This opinion will be unpublished and

may not be cited except as provided by

Minn. Stat. § 480A.08, subd. 3 (1996).

STATE OF MINNESOTA

IN COURT OF APPEALS

C3-96-2534

Alan A. Grundhauser,

Relator,

vs.

Home Depot USA, Inc.,

Respondent,

Commissioner of Economic Security,

Respondent.

Filed April 15, 1997

Affirmed

Lansing, Judge

Department of Economic Security

File No. 6941UC96

Alan A. Grundhauser, 8949 42nd Street North, Lake Elmo, MN 55042 (Pro se Relator)

Home Depot USA, Inc., c/o Gibbons Co., Inc., P.O. Box 3930, Des Moines, IA 50322-3930 (Respondent)

Kent E. Todd, 390 North Robert Street, St. Paul, MN 55101 (for Respondent Commissioner of Economic Security)

Considered and decided by Peterson, Presiding Judge, Lansing, Judge, and Crippen, Judge.

U N P U B L I S H E D O P I N I O N

LANSING, Judge

The Commissioner's representative determined that an employee committed disqualifying misconduct for reemployment insurance purposes. We affirm the representative's determination that the employee committed misconduct by giving a family member an unauthorized discount on the employer's merchandise.

F A C T S

Home Depot USA, Inc. employed Alan Grundhauser for five months as a full-time salesperson. Grundhauser was discharged after Home Depot discovered that he had given his brother an unauthorized discount on a sale of cedar-text lap siding.

Home Depot had established a policy that if a competitor offered a lower price on an item, Home Depot would sell the item for ten percent less than the competitor's price. Grundhauser claimed that he had discounted the cedar-text lap siding in accordance with this policy because a competitor was charging one cent less than Home Depot's price. Home Depot's store manager, however, testified that the competitor was actually charging one cent more than Home Depot for the siding. Grundhauser disputes the Commissioner's representative's findings on this issue.

D E C I S I O N

An employee who is discharged from a job for misconduct is disqualified from receiving reemployment insurance benefits. Minn. Stat. § 268.09, subd. 1(b) (1996). An employer has the burden of proving misconduct by a preponderance of the evidence. Ress v. Abbott Northwestern Hosp., Inc., 448 N.W.2d 519, 523 (Minn. 1989).

We review the Commissioner's representative's findings in the light most favorable to the decision, to determine whether there is evidence in the record that reasonably tends to sustain the findings. Id. Although the question of whether an employee committed misconduct is one of law upon which we may exercise our independent judgment, id., we are not free to reject the Commissioner's representative's credibility determinations. Tuff v. Knitcraft Corp., 526 N.W.2d 50, 51 (Minn. 1995).

There is evidence to support the Commissioner's representative's finding that the competitor was charging one cent more for the cedar-text lap siding than Home Depot, rather than one cent less. Home Depot's store manager testified that he had called the competitor and was informed that they were actually selling the siding for one cent more than Home Depot.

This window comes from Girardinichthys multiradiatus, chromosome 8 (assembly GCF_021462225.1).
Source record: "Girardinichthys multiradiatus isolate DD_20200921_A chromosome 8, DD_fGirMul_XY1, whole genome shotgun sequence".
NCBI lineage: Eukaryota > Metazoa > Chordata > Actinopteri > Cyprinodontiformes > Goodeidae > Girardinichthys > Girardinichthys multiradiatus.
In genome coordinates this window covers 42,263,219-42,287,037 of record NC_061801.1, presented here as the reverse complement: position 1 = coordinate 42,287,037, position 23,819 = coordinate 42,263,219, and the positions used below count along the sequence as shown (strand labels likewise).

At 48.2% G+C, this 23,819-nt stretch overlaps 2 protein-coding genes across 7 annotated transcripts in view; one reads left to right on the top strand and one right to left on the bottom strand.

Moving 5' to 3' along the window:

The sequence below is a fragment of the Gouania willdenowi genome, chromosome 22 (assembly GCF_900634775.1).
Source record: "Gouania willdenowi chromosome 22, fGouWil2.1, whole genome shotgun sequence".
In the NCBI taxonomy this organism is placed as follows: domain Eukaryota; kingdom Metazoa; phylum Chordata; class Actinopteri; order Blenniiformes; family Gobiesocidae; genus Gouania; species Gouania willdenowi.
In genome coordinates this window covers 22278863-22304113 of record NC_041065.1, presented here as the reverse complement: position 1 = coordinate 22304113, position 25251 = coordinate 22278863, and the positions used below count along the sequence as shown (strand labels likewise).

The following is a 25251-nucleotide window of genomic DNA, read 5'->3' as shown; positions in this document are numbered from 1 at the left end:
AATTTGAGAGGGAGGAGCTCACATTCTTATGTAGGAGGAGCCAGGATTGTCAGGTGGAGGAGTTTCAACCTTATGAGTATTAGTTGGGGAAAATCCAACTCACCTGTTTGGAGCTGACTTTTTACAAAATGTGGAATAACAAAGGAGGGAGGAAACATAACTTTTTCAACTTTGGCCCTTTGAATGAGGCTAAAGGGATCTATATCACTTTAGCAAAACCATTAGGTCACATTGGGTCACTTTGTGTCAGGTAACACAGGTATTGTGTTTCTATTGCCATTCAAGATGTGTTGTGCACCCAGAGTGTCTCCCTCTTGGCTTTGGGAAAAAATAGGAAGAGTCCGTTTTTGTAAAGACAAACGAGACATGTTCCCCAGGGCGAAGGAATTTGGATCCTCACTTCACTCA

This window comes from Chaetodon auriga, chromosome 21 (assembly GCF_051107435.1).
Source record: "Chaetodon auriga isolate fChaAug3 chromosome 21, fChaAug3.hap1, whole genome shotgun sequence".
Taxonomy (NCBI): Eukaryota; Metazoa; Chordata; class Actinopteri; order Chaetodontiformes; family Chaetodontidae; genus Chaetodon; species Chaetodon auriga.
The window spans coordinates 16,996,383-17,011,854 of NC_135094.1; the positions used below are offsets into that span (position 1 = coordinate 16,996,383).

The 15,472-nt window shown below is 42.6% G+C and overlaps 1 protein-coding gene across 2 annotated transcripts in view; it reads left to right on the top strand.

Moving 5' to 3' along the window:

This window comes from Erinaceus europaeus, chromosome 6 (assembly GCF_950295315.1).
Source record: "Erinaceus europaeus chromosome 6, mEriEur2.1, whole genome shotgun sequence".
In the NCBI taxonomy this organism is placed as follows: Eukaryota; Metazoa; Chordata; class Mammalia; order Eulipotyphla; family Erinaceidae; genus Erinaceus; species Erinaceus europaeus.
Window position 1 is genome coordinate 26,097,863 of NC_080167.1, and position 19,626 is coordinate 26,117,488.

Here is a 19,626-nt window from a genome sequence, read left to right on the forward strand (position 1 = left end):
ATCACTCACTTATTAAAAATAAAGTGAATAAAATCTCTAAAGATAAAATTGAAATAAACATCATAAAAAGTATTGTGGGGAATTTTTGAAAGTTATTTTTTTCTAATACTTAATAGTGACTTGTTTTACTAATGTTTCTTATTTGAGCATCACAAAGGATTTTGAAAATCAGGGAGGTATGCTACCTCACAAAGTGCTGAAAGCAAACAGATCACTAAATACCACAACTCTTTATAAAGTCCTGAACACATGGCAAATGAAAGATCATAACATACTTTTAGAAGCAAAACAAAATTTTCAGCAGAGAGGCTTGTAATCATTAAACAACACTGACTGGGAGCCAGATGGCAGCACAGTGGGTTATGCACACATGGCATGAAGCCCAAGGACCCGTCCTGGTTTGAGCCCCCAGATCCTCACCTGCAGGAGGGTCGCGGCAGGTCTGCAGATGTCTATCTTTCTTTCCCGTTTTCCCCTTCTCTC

The Commissioner's representative found that if Grundhauser had had a competitor's advertisement in his possession at the time of the price quote, he would have attached the advertisement to his paperwork. On appeal, Grundhauser argues that he did not have a copy of the advertisement in his possession when he discounted the siding for his brother because he had verified the price by a telephone call. But at the hearing, Grundhauser testified twice that when he gave his brother the discount, he had an advertisement from the competitor.

In a remand request to the Commissioner's representative, Grundhauser submitted a copy of an advertisement by the competitor. The advertisement, however, did not support Grundhauser's remand request: it stated a price different from the one Grundhauser testified he was quoted by the competitor; it was for "textured hardboard lap siding" rather than cedar-text lap siding; and it was published two days after Grundhauser's price quote to his brother.

Grundhauser claims that although he was the one who quoted his brother the discounted price, a "reviewer" actually rang up the sale. But Grundhauser admitted that he had simply turned over his brother's pre-paid check to the reviewer. The elements of the transaction that violated the policy were completed by Grundhauser, and it is his knowing violation of the rules that constituted misconduct. See Dean v. Allied Aviation Fueling Co., 381 N.W.2d 80, 83 (Minn. App. 1986).

Grundhauser argues that the reviewer's initials should have been put on the order when it was entered into the cash register. But Home Depot's evidence indicated that a reviewer's initials were not necessary when a quote was turned into an order.

Finally, Grundhauser argues that he had difficulty at the hearing, and the reemployment insurance judge did not offer him sufficient direction or assistance. The transcript does not support this argument. In fact, the judge was careful to schedule a second hearing when Grundhauser claimed that he was denied the opportunity to question witnesses whom he had subpoenaed.

Grundhauser's remaining arguments were not raised below. See Jaakola v. Duluth/Superior Area Educ. Television Corp., 374 N.W.2d 215, 217 (Minn. App. 1985) (issues not raised below will not be considered for first time on appeal).

Affirmed.